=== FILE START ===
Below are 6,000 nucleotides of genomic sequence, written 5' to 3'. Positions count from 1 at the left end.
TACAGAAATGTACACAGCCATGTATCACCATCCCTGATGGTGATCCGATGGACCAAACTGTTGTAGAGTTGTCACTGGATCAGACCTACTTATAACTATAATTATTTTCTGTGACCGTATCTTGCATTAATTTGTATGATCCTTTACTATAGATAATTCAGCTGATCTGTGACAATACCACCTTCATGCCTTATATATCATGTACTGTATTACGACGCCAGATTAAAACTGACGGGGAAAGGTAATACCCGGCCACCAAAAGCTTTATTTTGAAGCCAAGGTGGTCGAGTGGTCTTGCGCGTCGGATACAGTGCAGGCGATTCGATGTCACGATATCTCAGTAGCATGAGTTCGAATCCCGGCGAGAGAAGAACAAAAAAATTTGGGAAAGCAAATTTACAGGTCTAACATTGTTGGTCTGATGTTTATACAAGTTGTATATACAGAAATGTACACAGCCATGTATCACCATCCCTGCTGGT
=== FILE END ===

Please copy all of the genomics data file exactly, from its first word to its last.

Below are 6,000 nucleotides of genomic sequence, written 5' to 3'. Positions count from 1 at the left end.
TACAGAAATGTACACAGCCATGTATCACCATCCCTGATGGTGATCCGATGGACCAAACTGTTGTAGAGTTGTCACTGGATCAGACCTACTTATAACTATAATTATTTTCTGTGACCGTATCTTGCATTAATTTGTATGATCCTTTACTATAGATAATTCAGCTGATCTGTGACAATACCACCTTCATGCCTTATATATCATGTACTGTATTACGACGCCAGATTAAAACTGACGGGGAAAGGTAATACCCGGCCACCAAAAGCTTTATTTTGAAGCCAAGGTGGTCGAGTGGTCTTGCGCGTCGGATACAGTGCAGGCGATTCGATGTCACGATATCTCAGTAGCATGAGTTCGAATCCCGGCGAGAGAAGAACAAAAAAATTTGGGAAAGCAAATTTACAGGTCTAACATTGTTGGTCTGATGTTTATACAAGTTGTATATACAGAAATGTACACAGCCATGTATCACCATCCCTGCTGGT